DOZENS of Catholics received Australia Day awards last week for outstanding contributions to their fields of excellence.
The awards honour Australian citizens and other persons for achievement or for meritorious service.
Among the many recognised for their dedication to community were Catholic teachers, priests, women religious, health care workers and social service workers.
Bishop Emeritus Eugene Hurley, who led the dioceses of Port Pirie and Darwin, was among those recognised.
Bishop Hurley said he had received an enormous number of congratulatory calls and was “humbled by the experience”.
“While it’s an enormous honour, it is really an honour to all the people I have worked with over the last 54 years; it really belongs to all those people,” he said.
“It’s been an enormous privilege to have walked with people from different backgrounds and so many cultures.
“I’ve learnt so much about myself.
“It seems to me that over time we can maybe get to know the face and maybe know the name, but I think until we know the story we never know the other person.
“And that’s been a great privilege of mine – to have shared so many stories of people’s lives, from asylum seekers to refugees to people in prison and to our Indigenous brothers and sisters, as well as all the families that I have been privileged to have been a part of.”
Bishop Hurley was ordained a priest in 1964 and was a bishop for 20 years until his retirement last year.
He spent the past 11 years as Bishop of Darwin and has “retired” to Darwin where he is assisting his successor Bishop Charles Gauci as he settles into his role.
“It’s terrific with the new bishop,” he said.
“We are working together and it is a really lovely way to transition for him and me.”
Brisbane Broncos rugby league club chair Karl Morris (pictured) was also named an Officer of the Order of Australia for distinguished service to the financial and stockbroking sectors, and to the community through a range of organisations including the Mary MacKillop Brisbane Catholic School Access Fund.
Catholics who made the list of the Order of Australia
Father Paul William Pidcock, NSW: Marist Father Paul Pidcock was a vital part of the life of St John’s College Woodlawn in Lismore, NSW, for 55 years until his retirement last year, fulfilling several roles over that time as its chaplain, member of the college executive council, bursar, teacher and social outreach organiser.
Richard Michael Haddock, NSW: For distinguished service to the community, to charitable groups, to the Catholic Church in Australia,
and to the nance sector.
Bishop Emeritus Eugene Hurley, Northern Territory: Bishop Hurley was the founder of the Catholic pastoral care team at the Woomera Detention Centre, member of the Ministerial Council on Asylum Seekers and Detention, Department of Immigration and Border Protection, and is a patron of the Melaleuca Refugee Centre.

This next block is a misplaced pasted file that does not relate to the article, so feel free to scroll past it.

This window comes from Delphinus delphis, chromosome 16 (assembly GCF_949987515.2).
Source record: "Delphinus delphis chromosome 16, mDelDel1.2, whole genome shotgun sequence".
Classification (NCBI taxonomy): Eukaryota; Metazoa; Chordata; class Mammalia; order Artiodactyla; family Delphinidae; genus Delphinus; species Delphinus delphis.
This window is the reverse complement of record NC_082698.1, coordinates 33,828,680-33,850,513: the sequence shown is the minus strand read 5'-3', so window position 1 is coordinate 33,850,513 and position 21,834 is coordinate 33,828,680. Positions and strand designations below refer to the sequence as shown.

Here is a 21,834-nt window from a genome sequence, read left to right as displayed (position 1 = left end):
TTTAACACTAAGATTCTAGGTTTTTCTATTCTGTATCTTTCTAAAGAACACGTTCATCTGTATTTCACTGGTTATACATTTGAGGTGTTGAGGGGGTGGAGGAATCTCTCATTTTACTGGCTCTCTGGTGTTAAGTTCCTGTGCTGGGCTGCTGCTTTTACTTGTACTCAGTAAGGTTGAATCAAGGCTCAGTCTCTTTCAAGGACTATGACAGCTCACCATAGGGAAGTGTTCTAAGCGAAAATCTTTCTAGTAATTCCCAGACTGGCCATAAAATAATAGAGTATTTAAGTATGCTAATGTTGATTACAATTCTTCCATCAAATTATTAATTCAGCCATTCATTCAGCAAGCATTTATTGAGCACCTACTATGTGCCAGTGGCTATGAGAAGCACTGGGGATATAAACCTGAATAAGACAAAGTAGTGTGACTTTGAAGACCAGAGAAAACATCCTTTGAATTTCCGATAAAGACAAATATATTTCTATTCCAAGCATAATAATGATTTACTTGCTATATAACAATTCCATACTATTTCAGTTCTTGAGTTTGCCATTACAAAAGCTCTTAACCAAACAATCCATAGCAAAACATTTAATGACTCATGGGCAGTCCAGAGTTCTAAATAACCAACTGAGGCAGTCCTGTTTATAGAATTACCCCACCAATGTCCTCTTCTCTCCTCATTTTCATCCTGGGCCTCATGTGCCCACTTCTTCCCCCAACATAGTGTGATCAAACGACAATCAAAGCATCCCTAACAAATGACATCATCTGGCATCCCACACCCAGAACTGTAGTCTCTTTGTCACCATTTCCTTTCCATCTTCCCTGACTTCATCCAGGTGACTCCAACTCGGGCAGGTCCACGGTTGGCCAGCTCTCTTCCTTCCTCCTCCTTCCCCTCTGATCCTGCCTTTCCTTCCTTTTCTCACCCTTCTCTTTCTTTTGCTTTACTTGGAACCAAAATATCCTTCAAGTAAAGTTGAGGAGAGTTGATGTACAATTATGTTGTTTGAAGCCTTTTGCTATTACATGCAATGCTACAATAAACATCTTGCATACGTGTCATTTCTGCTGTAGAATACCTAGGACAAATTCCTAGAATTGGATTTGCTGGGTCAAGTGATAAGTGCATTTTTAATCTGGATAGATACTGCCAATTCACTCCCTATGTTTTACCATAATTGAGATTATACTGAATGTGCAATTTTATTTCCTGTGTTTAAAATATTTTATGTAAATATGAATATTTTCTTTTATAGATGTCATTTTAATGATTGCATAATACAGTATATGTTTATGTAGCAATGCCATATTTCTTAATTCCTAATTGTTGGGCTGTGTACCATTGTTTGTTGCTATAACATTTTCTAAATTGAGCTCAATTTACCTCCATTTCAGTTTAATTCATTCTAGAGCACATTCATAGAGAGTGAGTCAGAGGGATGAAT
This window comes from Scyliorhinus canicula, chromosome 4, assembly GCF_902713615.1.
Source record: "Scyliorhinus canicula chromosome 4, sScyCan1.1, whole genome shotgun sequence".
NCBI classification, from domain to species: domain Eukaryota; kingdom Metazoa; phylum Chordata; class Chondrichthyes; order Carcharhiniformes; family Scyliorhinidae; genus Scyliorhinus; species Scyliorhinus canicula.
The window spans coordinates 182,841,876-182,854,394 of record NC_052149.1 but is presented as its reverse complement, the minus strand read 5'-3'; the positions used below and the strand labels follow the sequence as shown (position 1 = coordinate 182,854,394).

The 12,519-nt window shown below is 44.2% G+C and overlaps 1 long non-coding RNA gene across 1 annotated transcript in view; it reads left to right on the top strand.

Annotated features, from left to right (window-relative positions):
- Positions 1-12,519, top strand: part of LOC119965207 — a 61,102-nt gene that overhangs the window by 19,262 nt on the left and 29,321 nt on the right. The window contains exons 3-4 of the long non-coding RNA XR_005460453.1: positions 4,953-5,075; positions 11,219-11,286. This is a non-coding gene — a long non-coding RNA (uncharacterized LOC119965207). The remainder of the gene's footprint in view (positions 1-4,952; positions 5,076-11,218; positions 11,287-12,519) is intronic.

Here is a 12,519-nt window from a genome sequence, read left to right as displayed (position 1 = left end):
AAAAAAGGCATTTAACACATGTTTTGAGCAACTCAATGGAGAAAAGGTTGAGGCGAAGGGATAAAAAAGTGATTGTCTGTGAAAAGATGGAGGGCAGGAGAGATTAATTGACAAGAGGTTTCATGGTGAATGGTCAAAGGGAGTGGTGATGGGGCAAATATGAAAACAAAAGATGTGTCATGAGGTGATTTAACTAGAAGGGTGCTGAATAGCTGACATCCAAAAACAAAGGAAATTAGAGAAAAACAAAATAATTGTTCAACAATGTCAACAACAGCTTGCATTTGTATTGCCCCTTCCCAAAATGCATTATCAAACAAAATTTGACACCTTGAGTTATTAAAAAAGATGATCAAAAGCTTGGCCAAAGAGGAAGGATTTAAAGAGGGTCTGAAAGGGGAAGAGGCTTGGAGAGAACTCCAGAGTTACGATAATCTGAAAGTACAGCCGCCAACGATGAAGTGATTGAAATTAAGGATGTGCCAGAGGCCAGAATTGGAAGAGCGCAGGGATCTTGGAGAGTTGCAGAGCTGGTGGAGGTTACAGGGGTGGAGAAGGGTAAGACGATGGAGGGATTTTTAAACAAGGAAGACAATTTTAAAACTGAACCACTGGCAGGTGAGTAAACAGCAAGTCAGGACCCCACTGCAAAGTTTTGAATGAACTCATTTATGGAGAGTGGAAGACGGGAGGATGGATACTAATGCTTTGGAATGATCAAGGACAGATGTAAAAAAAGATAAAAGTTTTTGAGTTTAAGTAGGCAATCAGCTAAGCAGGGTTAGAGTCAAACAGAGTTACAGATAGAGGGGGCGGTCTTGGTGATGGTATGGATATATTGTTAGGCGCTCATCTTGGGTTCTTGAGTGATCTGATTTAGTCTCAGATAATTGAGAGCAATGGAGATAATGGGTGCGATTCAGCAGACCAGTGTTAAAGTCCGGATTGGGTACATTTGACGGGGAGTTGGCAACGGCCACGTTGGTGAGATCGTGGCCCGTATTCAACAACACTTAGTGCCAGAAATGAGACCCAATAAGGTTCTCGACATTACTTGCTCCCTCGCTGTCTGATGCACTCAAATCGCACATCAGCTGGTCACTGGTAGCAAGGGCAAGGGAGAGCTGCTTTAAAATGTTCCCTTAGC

Professor Matthew Peters, NSW: Prof Peters is the head of the department of thoracic medicine at Concord Repatriation General Hospital is now a member of the Order of Australia for significant service to thoracic medicine, to medical education and to professional organisations.
Rex Harding, NSW: Rex Harding, president of the St Vincent de Paul
Society conference at St Rose Parish in Collaroy Heights has devoted much of his life to volunteer community service and received his medal of the Order of Australia for service to the community of Sydney’s Northern Beaches.
Good Samaritan Sister Rita Fitt, NSW: Honoured for service to
secondary education. “I see this as an award for the college which allows and encourages me in this role which bene ts all of us,” she said.
Dr Youseff Taouk, NSW: For service to the Lebanese community. The past president and current member of the Bsharri Association is also a member of the Australian Lebanese Historical Society, member of the Eparchial Assembly Preparatory Committee, Maronite Eparchy of Australia and of the stewardship committee at St Raymond’s Maronite parish in Auburn.
Mary Lee, NSW: For service to the Irish community in Australia. Mrs Lee established a successful travel agency, Eblana Travel, in the CBD, running it for more than 40 years before a problem with her eyesight forced her to retire from the work she loved. She was named the Irish Australian of the Year in 1987 and received The Landsdowne Club Individual Achievement Award in 2001 and Chairman’s Award in 2010.
Marist Father Kevin Bates, NSW: For service to the Catholic Church. Fr Bates, parish priest at Hunters Hill, is a recognisable name in the Catholic community as the writer of hymns sung in Australian parishes and schools over many years. He said he was “astonished and honoured” to hear he was to receive a medal of the Order of Australia (OAM) for service to the Catholic Church.
Martha Jabour, NSW: For service to the community through support for victims of crime. Martha Jabour says she looks to St Mary of the Cross MacKillop as a constant aide in her work as head of the Homicide Victims’ Support Group Australia.
Karl Morris, Qld: For distinguished service to the financial and stockbroking sectors, and to the community through a range of organisations including the Mary MacKillop Brisbane Catholic School Access Fund.